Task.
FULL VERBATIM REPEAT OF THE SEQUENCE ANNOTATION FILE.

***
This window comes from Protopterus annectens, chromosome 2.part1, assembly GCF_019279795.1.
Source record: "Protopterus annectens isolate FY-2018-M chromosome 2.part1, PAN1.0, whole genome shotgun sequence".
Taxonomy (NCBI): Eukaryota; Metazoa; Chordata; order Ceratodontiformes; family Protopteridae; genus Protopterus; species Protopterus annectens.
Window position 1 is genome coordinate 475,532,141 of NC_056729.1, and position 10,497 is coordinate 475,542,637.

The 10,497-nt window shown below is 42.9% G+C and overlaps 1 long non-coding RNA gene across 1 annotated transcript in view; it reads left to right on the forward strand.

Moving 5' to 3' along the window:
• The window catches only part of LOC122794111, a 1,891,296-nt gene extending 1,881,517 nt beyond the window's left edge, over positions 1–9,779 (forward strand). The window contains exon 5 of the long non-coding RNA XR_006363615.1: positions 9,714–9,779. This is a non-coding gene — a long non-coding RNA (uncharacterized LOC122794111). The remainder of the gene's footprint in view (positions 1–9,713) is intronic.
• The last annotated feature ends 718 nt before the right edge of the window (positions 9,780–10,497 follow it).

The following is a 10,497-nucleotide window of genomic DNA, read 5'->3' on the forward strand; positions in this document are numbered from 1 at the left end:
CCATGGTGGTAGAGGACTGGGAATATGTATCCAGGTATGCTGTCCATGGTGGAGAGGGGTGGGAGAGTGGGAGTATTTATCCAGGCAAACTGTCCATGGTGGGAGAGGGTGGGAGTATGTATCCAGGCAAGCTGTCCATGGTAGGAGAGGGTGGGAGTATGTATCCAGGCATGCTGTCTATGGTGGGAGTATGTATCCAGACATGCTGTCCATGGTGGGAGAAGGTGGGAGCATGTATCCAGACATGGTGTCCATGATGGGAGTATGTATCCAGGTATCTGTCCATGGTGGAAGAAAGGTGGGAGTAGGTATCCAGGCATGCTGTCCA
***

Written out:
This window comes from Protopterus annectens, chromosome 2.part1, assembly GCF_019279795.1.
Source record: "Protopterus annectens isolate FY-2018-M chromosome 2.part1, PAN1.0, whole genome shotgun sequence".
Taxonomy (NCBI): Eukaryota; Metazoa; Chordata; order Ceratodontiformes; family Protopteridae; genus Protopterus; species Protopterus annectens.
Window position 1 is genome coordinate 475,532,141 of NC_056729.1, and position 10,497 is coordinate 475,542,637.

The 10,497-nt window shown below is 42.9% G+C and overlaps 1 long non-coding RNA gene across 1 annotated transcript in view; it reads left to right on the forward strand.

Moving 5' to 3' along the window:
• The window catches only part of LOC122794111, a 1,891,296-nt gene extending 1,881,517 nt beyond the window's left edge, over positions 1–9,779 (forward strand). The window contains exon 5 of the long non-coding RNA XR_006363615.1: positions 9,714–9,779. This is a non-coding gene — a long non-coding RNA (uncharacterized LOC122794111). The remainder of the gene's footprint in view (positions 1–9,713) is intronic.
• The last annotated feature ends 718 nt before the right edge of the window (positions 9,780–10,497 follow it).

The following is a 10,497-nucleotide window of genomic DNA, read 5'->3' on the forward strand; positions in this document are numbered from 1 at the left end:
CCATGGTGGTAGAGGACTGGGAATATGTATCCAGGTATGCTGTCCATGGTGGAGAGGGGTGGGAGAGTGGGAGTATTTATCCAGGCAAACTGTCCATGGTGGGAGAGGGTGGGAGTATGTATCCAGGCAAGCTGTCCATGGTAGGAGAGGGTGGGAGTATGTATCCAGGCATGCTGTCTATGGTGGGAGTATGTATCCAGACATGCTGTCCATGGTGGGAGAAGGTGGGAGCATGTATCCAGACATGGTGTCCATGATGGGAGTATGTATCCAGGTATCTGTCCATGGTGGAAGAAAGGTGGGAGTAGGTATCCAGGCATGCTGTCCA